When supermarket engineers and others in that sector of the industry gathered in Indian Wells, Calif., for the annual Food Marketing Institute Energy & Technical Services conference, they were expecting the typical updates on energy-efficiency efforts and the new technologies to achieve that.

They got all that - and a lot more. One aspect was a new wave of regulatory measures designed to further push those efficiencies, with the pending Waxman-Markey federal legislation being the most prominent. And those new technologies went even further afield than in the past - including using wind turbines.

The Waxman-Markey American Clean Energy and Security Act of 2009 had, at the time of the conference, passed the U.S. House of Representatives and was heading for the Senate, said presenter Ted Gartland of Verisae. It deals with cap and trade (a regulatory approach designed to control pollution by using economic incentives to achieve reductions in the emissions of pollutants) beginning in 2012, with HFCs classified as one of the emitters. Gartland did note that talk is of a separate HFC cap.

In general, he said, U.S. climate change legislation is targeting “CO2 and other high GWP gases found to be hazardous to the health and welfare of humans.”

He cited a statement from the White House issued in August 2009 saying the United States would “work under the Montreal Protocol to phase down the use of HFCs and bring about significant reductions on this potent greenhouse gas.”

A presentation by Cathy Ikeuchi, manager of energy operations for Safeway Inc., also focused on Waxman-Markey (named for Reps. Henry Waxman and Edward Markey). “This is a cap and trade program to reduce greenhouse gas emissions 17 percent below 2005 levels by 2020 and 83 percent by 2050.”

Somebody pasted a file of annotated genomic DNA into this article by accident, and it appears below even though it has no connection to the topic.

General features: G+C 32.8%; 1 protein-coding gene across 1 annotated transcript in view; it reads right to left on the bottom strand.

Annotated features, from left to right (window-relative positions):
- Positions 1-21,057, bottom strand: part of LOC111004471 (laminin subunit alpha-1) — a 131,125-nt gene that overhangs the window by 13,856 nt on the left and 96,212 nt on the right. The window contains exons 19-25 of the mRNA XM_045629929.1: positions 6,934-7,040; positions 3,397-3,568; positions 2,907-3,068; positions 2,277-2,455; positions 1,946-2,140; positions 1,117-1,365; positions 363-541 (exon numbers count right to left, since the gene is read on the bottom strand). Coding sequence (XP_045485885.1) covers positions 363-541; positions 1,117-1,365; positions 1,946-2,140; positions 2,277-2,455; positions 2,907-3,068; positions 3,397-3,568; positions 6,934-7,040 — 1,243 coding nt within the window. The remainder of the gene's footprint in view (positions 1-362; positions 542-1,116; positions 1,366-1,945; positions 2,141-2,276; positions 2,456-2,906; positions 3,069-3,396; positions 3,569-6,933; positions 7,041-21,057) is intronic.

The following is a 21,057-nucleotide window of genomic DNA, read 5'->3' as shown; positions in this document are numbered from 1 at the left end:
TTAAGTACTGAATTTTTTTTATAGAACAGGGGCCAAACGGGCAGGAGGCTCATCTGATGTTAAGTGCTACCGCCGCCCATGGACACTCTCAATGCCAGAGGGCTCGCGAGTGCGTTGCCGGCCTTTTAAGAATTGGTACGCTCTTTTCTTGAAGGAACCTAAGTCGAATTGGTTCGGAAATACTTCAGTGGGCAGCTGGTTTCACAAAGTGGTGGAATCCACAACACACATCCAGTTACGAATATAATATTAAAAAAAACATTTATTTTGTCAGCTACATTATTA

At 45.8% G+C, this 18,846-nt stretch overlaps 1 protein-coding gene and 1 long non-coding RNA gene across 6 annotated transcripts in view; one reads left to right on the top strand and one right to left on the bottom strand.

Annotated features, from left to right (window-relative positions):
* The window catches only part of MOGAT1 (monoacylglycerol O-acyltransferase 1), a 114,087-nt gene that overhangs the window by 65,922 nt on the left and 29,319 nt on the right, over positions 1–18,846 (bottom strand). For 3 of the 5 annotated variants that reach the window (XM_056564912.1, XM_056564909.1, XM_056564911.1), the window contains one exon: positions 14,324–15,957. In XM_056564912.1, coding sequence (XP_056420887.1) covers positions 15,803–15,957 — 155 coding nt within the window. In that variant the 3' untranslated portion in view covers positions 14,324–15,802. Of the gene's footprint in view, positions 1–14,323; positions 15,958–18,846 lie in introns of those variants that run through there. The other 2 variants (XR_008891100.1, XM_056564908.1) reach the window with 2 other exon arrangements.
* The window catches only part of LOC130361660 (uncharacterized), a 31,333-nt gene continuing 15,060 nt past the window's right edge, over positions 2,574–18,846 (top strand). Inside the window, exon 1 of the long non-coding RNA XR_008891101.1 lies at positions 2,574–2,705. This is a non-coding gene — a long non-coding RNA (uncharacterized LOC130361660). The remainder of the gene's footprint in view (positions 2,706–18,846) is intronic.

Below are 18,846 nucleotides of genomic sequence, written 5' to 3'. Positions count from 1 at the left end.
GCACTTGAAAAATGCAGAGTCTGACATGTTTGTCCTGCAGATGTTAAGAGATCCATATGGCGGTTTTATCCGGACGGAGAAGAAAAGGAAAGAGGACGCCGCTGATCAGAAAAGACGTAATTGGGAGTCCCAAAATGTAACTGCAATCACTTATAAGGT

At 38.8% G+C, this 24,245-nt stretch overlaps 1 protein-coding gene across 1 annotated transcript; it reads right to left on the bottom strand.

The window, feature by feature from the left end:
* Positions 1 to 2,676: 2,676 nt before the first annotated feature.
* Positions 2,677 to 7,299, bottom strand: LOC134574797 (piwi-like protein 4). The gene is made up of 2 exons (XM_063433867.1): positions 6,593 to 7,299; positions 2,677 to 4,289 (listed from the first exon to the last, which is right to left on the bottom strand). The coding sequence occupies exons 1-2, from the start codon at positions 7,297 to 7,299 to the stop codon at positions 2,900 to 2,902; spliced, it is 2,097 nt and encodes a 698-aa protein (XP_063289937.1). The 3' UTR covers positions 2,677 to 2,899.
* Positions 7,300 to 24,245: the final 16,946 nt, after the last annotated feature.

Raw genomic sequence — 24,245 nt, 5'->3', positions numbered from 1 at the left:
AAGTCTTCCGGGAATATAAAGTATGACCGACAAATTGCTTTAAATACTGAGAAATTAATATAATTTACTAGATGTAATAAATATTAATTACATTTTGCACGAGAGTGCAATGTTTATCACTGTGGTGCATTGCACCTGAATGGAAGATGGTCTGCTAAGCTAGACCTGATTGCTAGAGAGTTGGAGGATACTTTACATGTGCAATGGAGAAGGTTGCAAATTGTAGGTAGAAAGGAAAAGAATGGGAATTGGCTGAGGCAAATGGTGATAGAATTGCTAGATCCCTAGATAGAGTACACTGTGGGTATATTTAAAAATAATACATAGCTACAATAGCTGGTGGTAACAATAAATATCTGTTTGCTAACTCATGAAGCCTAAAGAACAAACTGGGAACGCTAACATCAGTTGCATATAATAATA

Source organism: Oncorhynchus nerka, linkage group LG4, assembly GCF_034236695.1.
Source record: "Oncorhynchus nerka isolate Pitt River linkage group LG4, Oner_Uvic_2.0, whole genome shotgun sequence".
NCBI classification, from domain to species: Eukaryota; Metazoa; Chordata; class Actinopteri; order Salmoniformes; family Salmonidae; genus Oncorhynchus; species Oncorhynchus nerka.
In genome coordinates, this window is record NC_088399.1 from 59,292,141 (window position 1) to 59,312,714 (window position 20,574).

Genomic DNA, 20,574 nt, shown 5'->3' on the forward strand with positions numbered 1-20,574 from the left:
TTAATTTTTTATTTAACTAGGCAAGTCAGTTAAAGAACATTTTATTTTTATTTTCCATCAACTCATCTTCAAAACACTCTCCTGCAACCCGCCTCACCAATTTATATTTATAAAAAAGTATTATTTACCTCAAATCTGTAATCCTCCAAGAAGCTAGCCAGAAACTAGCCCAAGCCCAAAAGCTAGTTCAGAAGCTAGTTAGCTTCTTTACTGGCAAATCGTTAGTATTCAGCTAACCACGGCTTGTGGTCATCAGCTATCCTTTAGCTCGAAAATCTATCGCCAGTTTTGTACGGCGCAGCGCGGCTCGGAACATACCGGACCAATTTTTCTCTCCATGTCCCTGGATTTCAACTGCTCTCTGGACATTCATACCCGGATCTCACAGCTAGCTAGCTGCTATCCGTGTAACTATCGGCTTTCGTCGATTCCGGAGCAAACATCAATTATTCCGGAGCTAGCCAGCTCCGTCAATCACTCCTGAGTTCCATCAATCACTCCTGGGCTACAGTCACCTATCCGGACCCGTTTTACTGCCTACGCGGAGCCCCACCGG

She noted the cap is placed on emissions in tons per year, and then companies who exceed the allowances must purchase allowances from those who pollute less (the trade aspect).

She also noted a myriad of regional programs such as the West Climate Initiative embracing Western states and some provinces in Canada, the Regional Greenhouse Gas Initiative covering states in the Northeast, the Midwestern Governors Greenhouse Gas Reduction Accord, and the California Global Warming Solutions Act of 2006.

“Regulation is going to happen,” she said. “It is a question of ‘when’ not ‘if.’ Get out in front. Know your risk and be better prepared when it happens.”

Another regulatory issue to weigh is the Energy Policy Act (EPACT) of 2005. According to Larry Howington, director of engineering for the Hill Phoenix Case Division, “EPACT 2005 mandates maximum energy limits for display cases and storage cabinets.”

The act details maximum daily energy consumption for such specific applications as refrigerators with solid doors, refrigerators with transparent doors, freezers with solid doors, and freezers with transparent doors. “These energy limits represent a 30 to 50 percent reduction over current baseline product.” In addition there are energy limits assigned by product families such as vertical, horizontal, semivertical, open, or closed.

Howington warned that “some options may disappear such as shaded pole motors, low-efficiency doors, and fluorescent lighting in door cases. But new options will take their place. Energy consumption will decrease.”

Yet another governmental factor involves commercial buildings as a whole, said representatives from the Retailers Energy Alliance (REA) as well as a number of retailers.